2. Don't Forget the Frame

    If you opt to hang a graphic, the framework should complement both d?cor of the room and the colouring and design of the piece itself. You will also need to decide if you want matting or not - while matting can boost the wall membrane size of a smaller piece, be wary of allowing a print to drown in its border. In most cases, smaller portions with very large matting only succeed if the image is very simple and obvious from afar. If someone must peer close up at a piece to understand it, extensive matting is a no-no.

    As for the frame materials, there are many choices. A wood structure with a carved design can have a nice shabby-chic feel, especially if it's been painted. For a upright vintage look, plain dark wood casings work great. If you want a modernist or modern vibe, metal or black casings are the strategy to use.

    Also, if you want exciting d?cor, you shouldn't be fearful to go with a bright-colored framework, particularly if the area needs a pop and your color choice matches another highlight in the area.

  3. Keep Costs Down Where You Can

    If you're choosing a printing, framing can be costly. Keep costs down by only using images that easily fit into standard-sized frames, that are very good cheaper than custom casings. You can even look for antique frames at storage and house sales and then work backward, filling in the photo after you have the frame.

    Or, one of the benefits of a wall-mounted shelf or other unorthodox decoration is the lack of shape - that can often be a big cost benefits. There tend to be creative workarounds. The business Wellmade offers Gallery STiiCKs that can style any poster on two factors for a small fraction of what traditional framing costs - that's what I chose for my three images above the foundation.

    There are also companies that print out photos onto canvas or hardwood - and that don't need a frame whatsoever. If you are a shutterbug and also have some great pics you'd like to hang, this might be your chance. Shutterfly offers this service, for example, and you may often find half-off bargains.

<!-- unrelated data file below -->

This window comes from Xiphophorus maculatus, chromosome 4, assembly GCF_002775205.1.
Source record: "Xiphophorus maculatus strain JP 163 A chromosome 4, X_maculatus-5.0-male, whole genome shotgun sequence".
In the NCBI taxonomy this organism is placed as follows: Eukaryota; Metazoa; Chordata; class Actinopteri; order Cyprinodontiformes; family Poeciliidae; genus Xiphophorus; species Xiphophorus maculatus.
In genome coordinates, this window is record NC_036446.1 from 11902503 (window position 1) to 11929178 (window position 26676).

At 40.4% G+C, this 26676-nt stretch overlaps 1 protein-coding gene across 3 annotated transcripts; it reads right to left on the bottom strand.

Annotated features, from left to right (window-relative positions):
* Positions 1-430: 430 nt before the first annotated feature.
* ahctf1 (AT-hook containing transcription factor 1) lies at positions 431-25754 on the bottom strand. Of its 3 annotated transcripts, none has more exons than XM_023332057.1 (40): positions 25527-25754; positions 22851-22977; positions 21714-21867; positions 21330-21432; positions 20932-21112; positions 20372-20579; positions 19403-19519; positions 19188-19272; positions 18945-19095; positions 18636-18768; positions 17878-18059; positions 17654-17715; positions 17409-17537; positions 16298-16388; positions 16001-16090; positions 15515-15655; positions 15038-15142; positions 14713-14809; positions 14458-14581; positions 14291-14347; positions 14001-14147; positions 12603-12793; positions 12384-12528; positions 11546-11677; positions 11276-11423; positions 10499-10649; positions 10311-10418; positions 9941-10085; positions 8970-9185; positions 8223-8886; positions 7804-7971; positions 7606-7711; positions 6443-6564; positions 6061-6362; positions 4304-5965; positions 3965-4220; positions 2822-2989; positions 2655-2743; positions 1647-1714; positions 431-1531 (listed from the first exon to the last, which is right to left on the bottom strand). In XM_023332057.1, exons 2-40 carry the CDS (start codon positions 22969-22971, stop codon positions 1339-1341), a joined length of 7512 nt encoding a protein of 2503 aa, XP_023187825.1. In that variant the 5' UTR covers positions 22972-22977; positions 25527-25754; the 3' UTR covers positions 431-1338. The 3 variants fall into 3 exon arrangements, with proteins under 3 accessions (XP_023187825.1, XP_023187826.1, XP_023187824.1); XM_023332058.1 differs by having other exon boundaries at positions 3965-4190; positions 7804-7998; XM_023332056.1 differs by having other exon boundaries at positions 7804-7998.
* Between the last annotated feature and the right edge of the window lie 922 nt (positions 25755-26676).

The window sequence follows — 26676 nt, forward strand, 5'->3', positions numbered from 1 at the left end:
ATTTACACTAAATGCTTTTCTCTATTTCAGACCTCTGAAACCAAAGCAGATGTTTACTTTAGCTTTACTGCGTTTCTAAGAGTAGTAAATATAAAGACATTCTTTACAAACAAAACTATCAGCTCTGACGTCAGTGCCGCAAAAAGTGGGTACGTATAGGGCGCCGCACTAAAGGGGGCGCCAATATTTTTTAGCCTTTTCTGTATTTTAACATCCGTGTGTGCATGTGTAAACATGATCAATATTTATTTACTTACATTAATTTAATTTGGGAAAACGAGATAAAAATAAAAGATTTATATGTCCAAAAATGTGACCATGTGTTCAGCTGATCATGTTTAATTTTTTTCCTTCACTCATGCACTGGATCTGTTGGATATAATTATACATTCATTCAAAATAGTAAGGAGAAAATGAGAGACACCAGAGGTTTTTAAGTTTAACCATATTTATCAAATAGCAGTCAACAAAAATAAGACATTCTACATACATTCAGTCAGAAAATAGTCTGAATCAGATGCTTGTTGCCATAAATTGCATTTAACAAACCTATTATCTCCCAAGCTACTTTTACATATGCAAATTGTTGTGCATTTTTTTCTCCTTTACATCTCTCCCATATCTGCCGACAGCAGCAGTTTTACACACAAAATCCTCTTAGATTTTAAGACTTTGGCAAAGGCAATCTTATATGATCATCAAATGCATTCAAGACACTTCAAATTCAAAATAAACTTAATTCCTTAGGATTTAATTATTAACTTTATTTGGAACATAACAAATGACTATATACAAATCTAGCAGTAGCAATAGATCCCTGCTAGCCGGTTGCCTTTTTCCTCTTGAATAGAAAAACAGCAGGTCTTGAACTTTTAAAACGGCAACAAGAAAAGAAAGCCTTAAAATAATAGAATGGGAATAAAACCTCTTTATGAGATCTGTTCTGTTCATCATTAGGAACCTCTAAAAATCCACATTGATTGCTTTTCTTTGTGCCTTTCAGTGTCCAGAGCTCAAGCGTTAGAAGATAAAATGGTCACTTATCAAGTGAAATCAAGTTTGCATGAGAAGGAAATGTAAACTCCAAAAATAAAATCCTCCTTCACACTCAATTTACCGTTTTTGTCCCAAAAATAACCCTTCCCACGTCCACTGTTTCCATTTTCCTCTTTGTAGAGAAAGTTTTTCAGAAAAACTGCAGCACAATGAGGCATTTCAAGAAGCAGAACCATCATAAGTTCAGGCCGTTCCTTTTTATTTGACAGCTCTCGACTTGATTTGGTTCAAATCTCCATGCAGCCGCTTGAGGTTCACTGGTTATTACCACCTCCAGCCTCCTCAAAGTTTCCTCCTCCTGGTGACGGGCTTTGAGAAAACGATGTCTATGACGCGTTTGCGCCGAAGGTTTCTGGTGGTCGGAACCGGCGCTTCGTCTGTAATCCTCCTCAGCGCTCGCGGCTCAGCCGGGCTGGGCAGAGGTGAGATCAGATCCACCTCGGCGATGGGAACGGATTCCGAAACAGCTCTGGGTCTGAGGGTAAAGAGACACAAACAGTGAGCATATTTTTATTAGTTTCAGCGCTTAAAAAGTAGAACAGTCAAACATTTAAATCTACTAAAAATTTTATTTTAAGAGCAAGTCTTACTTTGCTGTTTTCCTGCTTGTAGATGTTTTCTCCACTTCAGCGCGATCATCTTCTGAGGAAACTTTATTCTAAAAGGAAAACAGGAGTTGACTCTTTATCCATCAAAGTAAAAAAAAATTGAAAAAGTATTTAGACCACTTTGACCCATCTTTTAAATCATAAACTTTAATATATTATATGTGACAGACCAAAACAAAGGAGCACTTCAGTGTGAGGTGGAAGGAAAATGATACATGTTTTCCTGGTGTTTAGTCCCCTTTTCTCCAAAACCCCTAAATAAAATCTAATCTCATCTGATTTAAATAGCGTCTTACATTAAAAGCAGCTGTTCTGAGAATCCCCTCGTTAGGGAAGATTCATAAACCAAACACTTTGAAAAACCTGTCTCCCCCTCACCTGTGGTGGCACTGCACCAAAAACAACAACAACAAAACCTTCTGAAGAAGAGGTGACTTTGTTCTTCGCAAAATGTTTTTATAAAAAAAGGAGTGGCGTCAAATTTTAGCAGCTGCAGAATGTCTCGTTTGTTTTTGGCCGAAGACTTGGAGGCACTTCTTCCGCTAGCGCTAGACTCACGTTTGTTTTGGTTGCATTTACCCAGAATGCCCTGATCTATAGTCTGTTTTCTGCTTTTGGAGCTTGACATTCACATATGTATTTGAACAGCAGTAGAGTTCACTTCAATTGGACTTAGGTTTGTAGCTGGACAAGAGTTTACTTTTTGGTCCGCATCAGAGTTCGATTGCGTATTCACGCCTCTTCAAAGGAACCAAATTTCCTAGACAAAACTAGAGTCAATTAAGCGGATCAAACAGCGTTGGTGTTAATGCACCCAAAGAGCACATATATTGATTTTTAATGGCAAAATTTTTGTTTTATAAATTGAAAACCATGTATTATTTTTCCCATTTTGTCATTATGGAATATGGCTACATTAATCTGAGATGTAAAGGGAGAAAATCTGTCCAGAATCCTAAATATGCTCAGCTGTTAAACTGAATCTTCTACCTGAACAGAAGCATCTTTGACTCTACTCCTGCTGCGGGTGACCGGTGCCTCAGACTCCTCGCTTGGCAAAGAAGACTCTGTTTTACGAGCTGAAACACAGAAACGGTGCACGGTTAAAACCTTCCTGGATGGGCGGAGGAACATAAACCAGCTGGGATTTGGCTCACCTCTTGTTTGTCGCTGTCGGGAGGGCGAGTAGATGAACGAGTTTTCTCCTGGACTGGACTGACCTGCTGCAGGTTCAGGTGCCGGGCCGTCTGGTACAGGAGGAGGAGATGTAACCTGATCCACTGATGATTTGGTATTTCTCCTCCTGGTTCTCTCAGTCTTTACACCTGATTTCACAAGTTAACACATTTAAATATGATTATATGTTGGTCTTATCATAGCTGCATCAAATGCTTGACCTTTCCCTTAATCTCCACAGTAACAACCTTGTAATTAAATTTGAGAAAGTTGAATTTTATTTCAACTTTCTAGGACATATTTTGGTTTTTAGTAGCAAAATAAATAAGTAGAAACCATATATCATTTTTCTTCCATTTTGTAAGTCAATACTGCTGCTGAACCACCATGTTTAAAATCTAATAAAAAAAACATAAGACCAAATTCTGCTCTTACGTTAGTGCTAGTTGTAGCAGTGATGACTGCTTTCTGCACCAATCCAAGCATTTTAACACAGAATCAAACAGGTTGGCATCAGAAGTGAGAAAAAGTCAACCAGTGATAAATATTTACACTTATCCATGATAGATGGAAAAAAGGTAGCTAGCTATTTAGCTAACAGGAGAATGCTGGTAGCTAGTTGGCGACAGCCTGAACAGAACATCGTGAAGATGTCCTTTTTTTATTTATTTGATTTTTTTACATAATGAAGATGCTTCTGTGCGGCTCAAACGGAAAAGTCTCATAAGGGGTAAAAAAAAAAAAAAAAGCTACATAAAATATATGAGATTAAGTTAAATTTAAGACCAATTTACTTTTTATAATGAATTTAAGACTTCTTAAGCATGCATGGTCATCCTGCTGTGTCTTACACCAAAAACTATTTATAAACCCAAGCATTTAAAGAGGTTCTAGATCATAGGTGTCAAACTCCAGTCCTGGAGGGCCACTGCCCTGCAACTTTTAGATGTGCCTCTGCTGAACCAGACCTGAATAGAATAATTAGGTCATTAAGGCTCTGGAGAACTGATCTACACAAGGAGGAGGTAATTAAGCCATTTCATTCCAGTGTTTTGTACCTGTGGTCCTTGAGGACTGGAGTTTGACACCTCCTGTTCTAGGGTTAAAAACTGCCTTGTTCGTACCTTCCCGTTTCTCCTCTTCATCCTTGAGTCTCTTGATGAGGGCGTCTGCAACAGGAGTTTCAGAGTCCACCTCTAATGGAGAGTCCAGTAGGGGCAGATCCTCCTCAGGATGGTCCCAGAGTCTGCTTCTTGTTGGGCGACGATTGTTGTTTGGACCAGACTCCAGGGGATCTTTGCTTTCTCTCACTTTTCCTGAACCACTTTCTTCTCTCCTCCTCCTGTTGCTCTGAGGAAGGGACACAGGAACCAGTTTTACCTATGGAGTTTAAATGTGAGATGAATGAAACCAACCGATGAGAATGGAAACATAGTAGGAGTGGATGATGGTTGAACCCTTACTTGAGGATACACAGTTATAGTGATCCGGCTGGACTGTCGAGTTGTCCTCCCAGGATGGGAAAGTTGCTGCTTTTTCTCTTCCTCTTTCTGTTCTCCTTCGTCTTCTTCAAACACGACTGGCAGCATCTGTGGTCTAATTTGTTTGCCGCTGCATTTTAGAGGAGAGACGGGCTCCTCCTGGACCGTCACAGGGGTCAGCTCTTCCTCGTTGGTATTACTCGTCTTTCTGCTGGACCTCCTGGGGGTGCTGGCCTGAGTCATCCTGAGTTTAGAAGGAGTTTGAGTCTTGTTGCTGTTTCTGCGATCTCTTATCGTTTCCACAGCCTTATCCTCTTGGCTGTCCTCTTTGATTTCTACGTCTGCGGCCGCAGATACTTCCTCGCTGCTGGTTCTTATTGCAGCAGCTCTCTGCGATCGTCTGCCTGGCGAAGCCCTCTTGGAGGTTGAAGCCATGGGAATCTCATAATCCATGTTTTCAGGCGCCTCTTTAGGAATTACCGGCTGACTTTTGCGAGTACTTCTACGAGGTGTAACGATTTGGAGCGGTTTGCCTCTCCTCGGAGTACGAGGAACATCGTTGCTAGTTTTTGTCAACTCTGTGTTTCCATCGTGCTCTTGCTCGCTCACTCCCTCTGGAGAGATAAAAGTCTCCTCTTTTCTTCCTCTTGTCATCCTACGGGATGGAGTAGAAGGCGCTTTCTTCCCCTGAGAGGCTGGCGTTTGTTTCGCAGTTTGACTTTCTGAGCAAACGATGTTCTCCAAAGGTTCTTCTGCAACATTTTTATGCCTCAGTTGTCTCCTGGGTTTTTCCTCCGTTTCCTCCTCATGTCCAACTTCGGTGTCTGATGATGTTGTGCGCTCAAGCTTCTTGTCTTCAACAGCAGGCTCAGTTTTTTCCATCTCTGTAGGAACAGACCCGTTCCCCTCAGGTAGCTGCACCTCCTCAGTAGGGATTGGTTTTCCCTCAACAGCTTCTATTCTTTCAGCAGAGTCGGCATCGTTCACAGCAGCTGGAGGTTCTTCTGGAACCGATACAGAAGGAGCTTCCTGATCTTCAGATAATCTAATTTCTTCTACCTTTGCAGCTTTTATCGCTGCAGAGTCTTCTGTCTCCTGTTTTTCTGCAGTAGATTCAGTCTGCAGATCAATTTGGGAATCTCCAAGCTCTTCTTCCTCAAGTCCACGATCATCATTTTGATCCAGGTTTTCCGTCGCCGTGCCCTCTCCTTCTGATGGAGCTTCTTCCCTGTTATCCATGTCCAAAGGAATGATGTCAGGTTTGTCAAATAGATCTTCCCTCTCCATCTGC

For my dining room (pictured above), which also has high ceilings and blends right into the living room, I put two prints made and opt for custom size for every that fit the wall-space flawlessly. Because I'm a deal-hunter, the mixed pair cost a lower amount than $100 - about the price of getting one large-ish poster custom framed.

    Choosing the right art for a sizable space isn't easy - but it could be done if you take the time to really plan out what you need. Think through the size, type, color, framing and cost of what you would like. And get motivation from the web and beyond - sites like Houzz can provide you great ideas, as can home d?cor publications, or even just shopping at home goods stores and seeing the way they have their showrooms setup.

The key is visualizing the thing you need before you have it and then patiently working toward discovering the right skill at the right cost for your space. Don't rush things - Rome wasn't built in a day, as well as your home won't be decorated in a day. But when your property is fully decorated, it'll look fabulous!